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OK Buick People: I have taken a special interest in this thread because I personally witnessed the devastation of the 1991 Oakland firestorm and those memories serve me as a reminder of how powerful this whole thing was. A Mr. John Chapman lost 175 cars in the firestorm. Yes, that hurts. His response seemed to be, "oh well".

Several things here.......

He's alive and physically uninjured

When a firestorm hits you just leave now. Forget about your loved one's pictures. Despite what the media portrays or people come up with in these threads we are ABSOLUTELY POWERLESS against these forces of nature. I personally know of several people who lost their lives because of just such a thing.

Take the trouble to make a fire break around your property and ask your neighbors to participate. It's something a resident of this terrain needs to deal with and to make matters worse it needs to be dealt with all year round. It's no different than earthquake hurricane or tornado safety measures, so...................

Perhaps we need to discuss how (if at all possible) can we keep our lives and our property safe. Mitch

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Latest good news from Jerry

I just called On Star. I had them blow my truck horn and flash the lights for 30 seconds. The truck was able to perform these functions. This is not to say the truck is not damaged, but it is not distroyed.

This would be his 2011 GM truck (don't remember if it is a Chevy or GMC) he also does not say where it was parked but his workshop is metal and if the truck was not inside, he has a roof extension on one end over a pad with room of two vehicles.

Maybe in the next week we will see some pictures. This fire is only 30% contained per the new this am. There was an arial picture of the area of Jerry's house and the amazing thing is the highway just south of Jerry's place is 4 lanes with a center divider and the fire had no problem getting over that highway. It even jumped the Colorado (Texas) river.

Today they are starting air drops of fire retardant chemicals from a special equipped DC-10

It has been at the airport for two days but the pilots and support equipment did not arrive until late yesterday.

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Latest news I heard was 1,400 homes destroyed and 36,000 acres burned. It is the largest recorded wild fire in Texas history and still going. We can smell it and see a smoke haze 200 miles away.

To hyjack the subject, how about all the flooding in the Pennsylvania area? I know there are a few people on this forum from that area. Everything ok with you?

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Sharon and I would like to say, that if we were in our new home in Bulverde that has about an acre and a half we would gladly open it up to any BCA member or for that fact any family in the fire zone to bring their Buicks, tents, motorhomes to stay. But unfortunally we do not close until the middle of October. Hopefully the rains will kick in before then, if not it will still be open.

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The weather folks are saying that this will be a multi year drought and that we may not see rain this winter. If that be the case, its going to be miserable around here.

Our county has banned all outdoor cooking including charcoal and gas grills. You cant weld because of the sparks and forget about burning brush.

There are 26 seperate fires including the one by Austin and a big one by Houston.

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Attached is a note from Jerry with a summary of the events.

Thanks to everyone for the concerns expressed. I am really fine throughout this entire experience. Dan Buckley, Jerry Tuttle, and I left Sunday morning to spend a day at the deer lease, doing what guys do at deer leases – filling feeders, smoking cigars, etc. I first found out about the fires when we left the ranch and reached Lampasas. I had a message from Tracy and a voice message from my neighbor. When I talked with my neighbor, I learned the fires had passed by our area, mostly on the other side of Highway 71. I had several conversations with Tracy as Dan and I headed for Smithville. Somewhere during the ride from Lampasas, I made up my mind that the house and shop would be consumed by fire. In my mind, I reconciled this, and thought of the future. I have no real emotional ties to the house, since I just purchased it two years ago. Tracy and I planned to use it as a weekend place after our wedding. During the last several months/years it has just been a place to sleep when Tracy and I are not together. I’ve always liked old cars, and there is some emotion between me and old cars. But, I am well insured, and a man just does not need 10 old cars. I can make do with one or two. With these thoughts in my mind, Dan and I reached the roadblocks on Highway 71 and were turned back.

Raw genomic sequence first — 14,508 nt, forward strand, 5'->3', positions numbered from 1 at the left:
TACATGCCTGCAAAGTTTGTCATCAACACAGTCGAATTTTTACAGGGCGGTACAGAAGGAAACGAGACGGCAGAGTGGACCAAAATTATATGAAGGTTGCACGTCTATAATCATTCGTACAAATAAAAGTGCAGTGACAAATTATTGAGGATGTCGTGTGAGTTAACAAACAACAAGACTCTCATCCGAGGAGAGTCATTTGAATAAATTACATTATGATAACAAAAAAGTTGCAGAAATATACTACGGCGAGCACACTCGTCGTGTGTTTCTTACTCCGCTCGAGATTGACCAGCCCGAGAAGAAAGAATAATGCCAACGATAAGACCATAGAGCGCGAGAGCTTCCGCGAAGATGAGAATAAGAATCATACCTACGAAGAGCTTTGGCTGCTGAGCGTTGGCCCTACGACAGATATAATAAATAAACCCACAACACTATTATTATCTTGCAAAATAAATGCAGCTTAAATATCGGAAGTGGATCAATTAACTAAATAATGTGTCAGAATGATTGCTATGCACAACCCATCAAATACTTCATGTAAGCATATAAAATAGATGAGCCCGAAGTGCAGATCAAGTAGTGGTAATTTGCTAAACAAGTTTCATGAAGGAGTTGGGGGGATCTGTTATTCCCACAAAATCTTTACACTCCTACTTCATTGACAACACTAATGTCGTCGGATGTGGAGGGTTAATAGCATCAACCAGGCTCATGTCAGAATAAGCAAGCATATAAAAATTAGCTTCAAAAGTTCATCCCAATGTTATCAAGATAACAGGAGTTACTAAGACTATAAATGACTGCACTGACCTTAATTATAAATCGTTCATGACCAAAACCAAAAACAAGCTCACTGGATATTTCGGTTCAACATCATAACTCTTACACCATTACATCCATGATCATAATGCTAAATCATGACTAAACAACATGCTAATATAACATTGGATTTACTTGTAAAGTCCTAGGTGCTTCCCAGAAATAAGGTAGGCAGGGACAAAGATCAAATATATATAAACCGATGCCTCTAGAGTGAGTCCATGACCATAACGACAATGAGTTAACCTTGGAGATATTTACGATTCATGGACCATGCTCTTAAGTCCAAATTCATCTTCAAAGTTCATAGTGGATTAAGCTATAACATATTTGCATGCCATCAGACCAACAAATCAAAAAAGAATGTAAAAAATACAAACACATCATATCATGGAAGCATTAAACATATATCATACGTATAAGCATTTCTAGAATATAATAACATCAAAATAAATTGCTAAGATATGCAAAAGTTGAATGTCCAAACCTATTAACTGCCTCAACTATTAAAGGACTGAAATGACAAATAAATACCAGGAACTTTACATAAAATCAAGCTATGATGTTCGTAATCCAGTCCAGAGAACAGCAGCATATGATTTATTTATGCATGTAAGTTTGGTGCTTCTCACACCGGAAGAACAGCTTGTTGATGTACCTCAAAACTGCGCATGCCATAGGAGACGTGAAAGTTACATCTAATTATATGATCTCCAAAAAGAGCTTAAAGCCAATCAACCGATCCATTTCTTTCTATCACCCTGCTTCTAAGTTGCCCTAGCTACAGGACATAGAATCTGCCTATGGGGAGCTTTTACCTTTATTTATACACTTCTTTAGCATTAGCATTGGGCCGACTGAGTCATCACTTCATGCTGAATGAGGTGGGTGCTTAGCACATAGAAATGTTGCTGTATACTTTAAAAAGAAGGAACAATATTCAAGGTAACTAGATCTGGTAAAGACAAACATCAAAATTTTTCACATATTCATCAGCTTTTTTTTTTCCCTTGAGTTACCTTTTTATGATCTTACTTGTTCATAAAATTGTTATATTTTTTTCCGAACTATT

Monday morning, I talked with my neighbor. He had stayed in his house until midnight. The wind had shifted and the fire was returning. He said that if anything survived it would be a miracle. So, my thoughts from the evening before were reinforced. I would use insurance proceeds to pay off the mortgage and purchase a few things. Tracy and I are starting a new life, and we had planned our future with the house and shop, but with a few adjustments our life’s course would not have major alterations. It is strange – I did not miss the house, the cars, the guns, and most material things. I did want my computer, my briefcase, and a few things from my mother. Again, there was no emotion and I was not sad. Life goes on, and I looked at things one day at a time and one event at a time. My friend Danny Buckley is much more driven. He was busy searching out information and ways to get into the area. I was registering as homeless in case the officials tried to match addresses with people. I did maintain contact with my neighbor. His son-in-law had been in the area as part of his duties with the water coop. He confirmed that all structures were gone except my neighbor’s garage. Later the same day, my neighbor asked his son-in-law to drive down to my place (normally, you cannot see other houses from my property). This time he reported the house and shop as “intact and standing.” Of course, I had no idea what this means. Could the walls be standing and the interior gutted? Could everything be normal? At this point, I still had no hope or expectations.